John, All of these parameters have an effect on our bodies and minds while diving. Every divers own physical conditions also have an effect regarding narcosis. Depth, task load, physical activity, general health, etc. I have to agree with the comment that "recreational" tri-mix and rebreather use has begun to be looked at as a "magic" solution to narcosis and I feel that is becoming a very dangerous assumption. Another thing that I feel is getting overlooked by a huge portion of divers is gas quality. In saying this I am referring to CO2 levels in a tank fill. I realize that all of us diving on blended gas other than compressed air are testing our tank fills for content percentages. However- I would like to bring up a situation that even the most seasoned divers never saw coming! While cave diving in Mexico on tri-mix rebreathers the group all had air fills done. Two days of stage bottle placement in the cave system was carried out along with in depth planning and safety considerations. The day of the mapping research project had arrived and all systems were a go. Each diver meticulously went through pre-dive checks, numerous re-checks and pre-breathing and the dive was a go. All entered the water and the project was underway. Six divers entered the cave system with slow deliberate actions and all looked to be going great. Approximately twenty minutes into the penetration one diver started to pick up speed unexpectedly and break away from the group quickly. This was a very experienced cave diver who was young, in great physical shape and a seasoned rebreather diver. What had caused this sudden dangerous burst of speed? He was located approximately one hundred and fifty feet ahead of the group after a slow and methodical continuation of the dive plan. He was found to be unconcious floating at the cave ceiling with his breathing loop hanging out of his mouth. Now this mapping dive had turned into a rescue and any attempt to force a pony regulator into his mouth had failed as his jaws were tightly clamped shut, even an attempt to pry his mouth open had failed. The group turned the dive with the unconcious non-breathing diver and rushed back out of the system while administering CPR, surfaced and started emergency rescue attempts until medical personnel arrived. These attempts along with the attempts by the medical personnel had all failed and the diver was pronounced at the scene. WHY HAD THIS HAPPENED? How could such an experienced, well trained cave and rebreather diver have met such a horrible outcome? Upon investigation of all the equipment he was diving (all was functioning perfectly) and review of his unexplainable actions- there came a shocking answer! His breathing gas was tested- his mix was right on the money and it all looked good. But- when those same tanks were tested for CO2 the levels came back elevated. The cause of his erratic behavior and sudden "bolting" came back to the gas content of his tanks. When his tanks were filled (due to assumed failure of a compressor) the levels of CO2 were elevated and this had caused his demise. What I am trying to stress here is simple. We all test our breathing gas religously, but how many of us test our gas with a CO2 analyzer? Well I can tell you for FACT- that I carry a CO2 analyzer along with my other analyzers and DO NOT take for granted that the level of CO2 in my breathing gas is acceptable!!! I know that I have strayed off the topic of your blog a bit John, however- CO2 is a silent killer and can turn a person who is the safest and most deliberate diver into his own worst enemy. Narcosis and CO2 levels effect us all differently, but an unseen danger that can be seen should not be ignored under any circumstance. My life is well worth the $250.00 cost of a CO2 analyzer and is one more factor I can directly control BEFORE I enter the water! Brendon was a young man in the prime of his life with two young children and because of a "bad" gas fill his children will grow up without ever knowing what a wonderful person he truly was. Hope this makes us all think about what are we truly breathing and don't take for granted anything. This was a very reputable and well known fill location and it could've been a place that YOU got you tank filled recently?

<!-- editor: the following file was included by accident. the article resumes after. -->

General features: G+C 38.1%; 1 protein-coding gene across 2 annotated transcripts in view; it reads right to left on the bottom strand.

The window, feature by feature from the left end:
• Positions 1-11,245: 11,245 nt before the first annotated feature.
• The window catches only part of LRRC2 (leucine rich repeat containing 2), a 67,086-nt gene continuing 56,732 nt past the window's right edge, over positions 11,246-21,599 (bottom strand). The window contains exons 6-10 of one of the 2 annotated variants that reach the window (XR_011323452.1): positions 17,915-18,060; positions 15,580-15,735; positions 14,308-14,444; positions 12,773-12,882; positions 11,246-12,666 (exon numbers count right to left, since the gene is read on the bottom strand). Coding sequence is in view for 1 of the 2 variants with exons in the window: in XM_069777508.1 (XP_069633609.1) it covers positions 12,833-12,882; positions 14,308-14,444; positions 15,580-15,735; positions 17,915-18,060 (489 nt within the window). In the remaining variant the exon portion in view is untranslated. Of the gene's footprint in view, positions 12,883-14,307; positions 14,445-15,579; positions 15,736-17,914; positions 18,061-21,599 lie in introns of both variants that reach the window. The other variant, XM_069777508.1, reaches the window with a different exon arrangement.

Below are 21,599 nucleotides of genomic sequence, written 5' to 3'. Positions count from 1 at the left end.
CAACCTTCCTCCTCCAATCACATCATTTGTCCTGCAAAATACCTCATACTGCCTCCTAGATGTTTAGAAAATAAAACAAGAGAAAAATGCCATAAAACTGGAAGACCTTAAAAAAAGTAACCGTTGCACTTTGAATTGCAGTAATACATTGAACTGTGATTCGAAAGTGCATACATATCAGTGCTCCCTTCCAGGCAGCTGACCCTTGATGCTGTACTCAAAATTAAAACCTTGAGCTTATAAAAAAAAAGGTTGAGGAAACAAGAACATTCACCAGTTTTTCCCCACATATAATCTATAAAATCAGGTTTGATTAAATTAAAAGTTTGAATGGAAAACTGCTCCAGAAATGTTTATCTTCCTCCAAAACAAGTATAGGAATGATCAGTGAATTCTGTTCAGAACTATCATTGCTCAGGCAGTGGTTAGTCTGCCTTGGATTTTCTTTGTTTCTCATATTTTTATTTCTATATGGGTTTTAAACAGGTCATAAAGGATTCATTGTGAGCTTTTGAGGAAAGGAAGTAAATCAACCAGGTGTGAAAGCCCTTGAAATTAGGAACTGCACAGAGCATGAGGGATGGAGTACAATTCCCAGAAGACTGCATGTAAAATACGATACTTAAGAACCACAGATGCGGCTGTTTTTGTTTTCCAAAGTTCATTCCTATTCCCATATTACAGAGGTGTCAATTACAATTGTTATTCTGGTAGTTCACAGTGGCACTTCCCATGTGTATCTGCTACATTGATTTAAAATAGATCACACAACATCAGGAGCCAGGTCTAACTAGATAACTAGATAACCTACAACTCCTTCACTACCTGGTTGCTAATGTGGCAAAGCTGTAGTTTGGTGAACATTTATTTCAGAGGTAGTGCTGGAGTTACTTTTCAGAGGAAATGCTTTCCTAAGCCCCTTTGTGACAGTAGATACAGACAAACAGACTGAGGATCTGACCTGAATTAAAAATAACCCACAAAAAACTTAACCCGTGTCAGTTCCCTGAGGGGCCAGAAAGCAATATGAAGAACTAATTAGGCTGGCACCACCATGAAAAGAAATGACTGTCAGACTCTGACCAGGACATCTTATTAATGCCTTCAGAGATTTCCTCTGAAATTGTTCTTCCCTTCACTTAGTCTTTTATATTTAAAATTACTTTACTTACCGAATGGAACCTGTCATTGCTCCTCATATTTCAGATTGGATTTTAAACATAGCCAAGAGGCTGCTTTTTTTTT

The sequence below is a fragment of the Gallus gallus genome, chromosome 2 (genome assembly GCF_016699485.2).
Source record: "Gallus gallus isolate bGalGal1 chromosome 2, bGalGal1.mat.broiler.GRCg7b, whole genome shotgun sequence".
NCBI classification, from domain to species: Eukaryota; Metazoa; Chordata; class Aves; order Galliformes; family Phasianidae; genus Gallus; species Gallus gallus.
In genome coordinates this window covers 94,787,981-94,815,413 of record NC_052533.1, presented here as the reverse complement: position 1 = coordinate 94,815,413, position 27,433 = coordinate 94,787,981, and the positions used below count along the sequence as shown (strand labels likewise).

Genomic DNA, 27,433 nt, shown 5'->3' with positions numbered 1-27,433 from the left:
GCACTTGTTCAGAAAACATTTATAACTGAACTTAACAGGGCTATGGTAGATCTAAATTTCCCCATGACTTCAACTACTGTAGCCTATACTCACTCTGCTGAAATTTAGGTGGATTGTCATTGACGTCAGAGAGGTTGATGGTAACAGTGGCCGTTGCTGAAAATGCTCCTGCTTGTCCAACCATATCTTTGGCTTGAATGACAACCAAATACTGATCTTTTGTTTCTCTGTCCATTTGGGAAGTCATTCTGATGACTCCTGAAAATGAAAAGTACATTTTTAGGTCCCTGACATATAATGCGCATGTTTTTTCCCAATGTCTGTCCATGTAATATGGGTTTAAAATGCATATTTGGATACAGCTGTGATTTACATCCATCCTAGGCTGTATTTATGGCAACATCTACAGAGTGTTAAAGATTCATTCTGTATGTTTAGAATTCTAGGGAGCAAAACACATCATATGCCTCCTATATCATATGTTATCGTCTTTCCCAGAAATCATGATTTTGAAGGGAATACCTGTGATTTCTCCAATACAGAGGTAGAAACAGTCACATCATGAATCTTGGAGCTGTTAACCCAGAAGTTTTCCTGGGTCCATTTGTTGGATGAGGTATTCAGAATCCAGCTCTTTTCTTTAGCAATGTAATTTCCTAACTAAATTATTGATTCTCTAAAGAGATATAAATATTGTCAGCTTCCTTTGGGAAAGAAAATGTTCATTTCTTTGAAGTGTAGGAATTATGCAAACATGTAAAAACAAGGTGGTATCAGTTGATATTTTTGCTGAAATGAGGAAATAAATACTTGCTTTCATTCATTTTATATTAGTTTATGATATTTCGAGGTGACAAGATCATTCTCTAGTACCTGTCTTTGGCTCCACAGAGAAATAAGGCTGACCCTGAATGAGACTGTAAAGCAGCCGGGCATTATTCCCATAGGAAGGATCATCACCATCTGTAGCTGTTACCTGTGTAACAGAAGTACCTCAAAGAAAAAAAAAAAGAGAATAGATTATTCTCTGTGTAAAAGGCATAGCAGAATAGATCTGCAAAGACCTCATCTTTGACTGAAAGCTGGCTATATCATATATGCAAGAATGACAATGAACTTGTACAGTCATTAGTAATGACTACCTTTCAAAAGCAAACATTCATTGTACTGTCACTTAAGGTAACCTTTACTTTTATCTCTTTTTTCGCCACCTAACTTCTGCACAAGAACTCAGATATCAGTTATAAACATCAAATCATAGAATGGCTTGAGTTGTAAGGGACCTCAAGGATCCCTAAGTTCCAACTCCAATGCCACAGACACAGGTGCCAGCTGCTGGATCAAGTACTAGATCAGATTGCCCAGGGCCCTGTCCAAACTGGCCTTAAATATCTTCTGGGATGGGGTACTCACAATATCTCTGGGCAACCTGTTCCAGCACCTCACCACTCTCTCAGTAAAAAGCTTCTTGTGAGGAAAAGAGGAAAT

• Greg N
      Robert, I think you actually mean CO (carbon monoxide) and not CO2 (carbon dioxide). An elevated CO level in the breathing gas will bind to hemoglobins and inhibit O2 transport to your cells. It will also inhibit CO2 elimination as the CO binds very strongly to the hemoglobins and reduces their gas transport carrying capacity. This is one of the main reasons it's not a good idea to have a cigarette before or after diving (or anytime for that matter).
  11. Rick Thomas
    John, I completely agree with you on this one. One tour working a braille dive with an old hat with no o/n mask will teach you the value of correct breathing. The CO2 catches up with you and you are in for a bad day in the office. This lesson best learned by a cherry or pumpkin. rdt
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  13. Greg N
    John, I totally agree about CO2 being the main culprit in narcosis. I think its effects on diving deaths are seriously understated. If one uses the Meyer-Overton gas solubility chart to gauge the relative narcotic effects of a gas - it shows CO2 with about 25 times more narcotic potential than Nitrogen. Wow! is what I said when I saw that. 25 times... Also, as I understand it, the C02 buildup at depth is not the cO2 that is produced by the body's oxidative process (this should stay constant) but as you alluded to in WOB (Work Of Breathing). As we dive deeper the gas is denser and it takes more work to move the same amount of gas through our lungs. This results in less efficient gas exchange and a build up of CO2.-Got your regulators serviced recently? This would make a huge difference at depth. Helium? hell yes.
  14. John, excellent piece. I have had that happen to me. Same dive, once clear-- another time dangerously dopey. I had always wondered what the "difference" was? It makes perfect sense to me if I consider what you are saying. I think of it as "beginning of dive residual in-body gases." (Once, I had an experience where I felt bizarre after a bounce to tie in @ 160) < and when I came up, I realized the boat exhaust was bad, and it had a direct effect. This is a good piece of thinking/writing and it should be shared. Thanks for your professional approach to diving. (*Btw- I read your experience @ WTC. < I was a visitor there only a month before 9-11) The trajectories were on do not belie our orbits ;-) Dave